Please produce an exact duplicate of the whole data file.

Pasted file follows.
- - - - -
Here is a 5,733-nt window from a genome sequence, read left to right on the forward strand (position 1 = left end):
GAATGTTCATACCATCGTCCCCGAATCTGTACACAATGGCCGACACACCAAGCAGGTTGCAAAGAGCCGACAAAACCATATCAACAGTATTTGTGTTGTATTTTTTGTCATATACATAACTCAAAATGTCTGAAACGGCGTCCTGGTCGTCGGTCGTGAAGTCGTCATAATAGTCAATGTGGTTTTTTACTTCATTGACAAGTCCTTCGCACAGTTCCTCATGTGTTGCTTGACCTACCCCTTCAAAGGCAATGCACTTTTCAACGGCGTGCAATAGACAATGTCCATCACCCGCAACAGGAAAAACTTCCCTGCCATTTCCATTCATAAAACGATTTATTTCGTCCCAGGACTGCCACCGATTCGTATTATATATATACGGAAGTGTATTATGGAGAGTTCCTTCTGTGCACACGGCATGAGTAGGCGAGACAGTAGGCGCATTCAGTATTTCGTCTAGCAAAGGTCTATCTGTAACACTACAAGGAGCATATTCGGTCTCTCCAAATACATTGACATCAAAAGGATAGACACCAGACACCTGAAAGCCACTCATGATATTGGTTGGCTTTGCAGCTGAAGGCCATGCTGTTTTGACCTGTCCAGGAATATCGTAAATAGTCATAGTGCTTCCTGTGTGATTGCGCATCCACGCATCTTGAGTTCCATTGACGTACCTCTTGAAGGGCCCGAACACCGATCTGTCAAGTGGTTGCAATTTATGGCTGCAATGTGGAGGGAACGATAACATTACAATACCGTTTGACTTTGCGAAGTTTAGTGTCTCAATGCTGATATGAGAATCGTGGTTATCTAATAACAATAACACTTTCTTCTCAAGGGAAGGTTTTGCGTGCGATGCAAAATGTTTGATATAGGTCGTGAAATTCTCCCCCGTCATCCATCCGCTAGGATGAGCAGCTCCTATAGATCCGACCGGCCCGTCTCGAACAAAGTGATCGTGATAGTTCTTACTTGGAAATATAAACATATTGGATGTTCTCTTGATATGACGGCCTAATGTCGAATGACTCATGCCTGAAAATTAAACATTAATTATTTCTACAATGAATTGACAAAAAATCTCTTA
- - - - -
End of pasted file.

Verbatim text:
Here is a 5,733-nt window from a genome sequence, read left to right on the forward strand (position 1 = left end):
GAATGTTCATACCATCGTCCCCGAATCTGTACACAATGGCCGACACACCAAGCAGGTTGCAAAGAGCCGACAAAACCATATCAACAGTATTTGTGTTGTATTTTTTGTCATATACATAACTCAAAATGTCTGAAACGGCGTCCTGGTCGTCGGTCGTGAAGTCGTCATAATAGTCAATGTGGTTTTTTACTTCATTGACAAGTCCTTCGCACAGTTCCTCATGTGTTGCTTGACCTACCCCTTCAAAGGCAATGCACTTTTCAACGGCGTGCAATAGACAATGTCCATCACCCGCAACAGGAAAAACTTCCCTGCCATTTCCATTCATAAAACGATTTATTTCGTCCCAGGACTGCCACCGATTCGTATTATATATATACGGAAGTGTATTATGGAGAGTTCCTTCTGTGCACACGGCATGAGTAGGCGAGACAGTAGGCGCATTCAGTATTTCGTCTAGCAAAGGTCTATCTGTAACACTACAAGGAGCATATTCGGTCTCTCCAAATACATTGACATCAAAAGGATAGACACCAGACACCTGAAAGCCACTCATGATATTGGTTGGCTTTGCAGCTGAAGGCCATGCTGTTTTGACCTGTCCAGGAATATCGTAAATAGTCATAGTGCTTCCTGTGTGATTGCGCATCCACGCATCTTGAGTTCCATTGACGTACCTCTTGAAGGGCCCGAACACCGATCTGTCAAGTGGTTGCAATTTATGGCTGCAATGTGGAGGGAACGATAACATTACAATACCGTTTGACTTTGCGAAGTTTAGTGTCTCAATGCTGATATGAGAATCGTGGTTATCTAATAACAATAACACTTTCTTCTCAAGGGAAGGTTTTGCGTGCGATGCAAAATGTTTGATATAGGTCGTGAAATTCTCCCCCGTCATCCATCCGCTAGGATGAGCAGCTCCTATAGATCCGACCGGCCCGTCTCGAACAAAGTGATCGTGATAGTTCTTACTTGGAAATATAAACATATTGGATGTTCTCTTGATATGACGGCCTAATGTCGAATGACTCATGCCTGAAAATTAAACATTAATTATTTCTACAATGAATTGACAAAAAATCTCTTA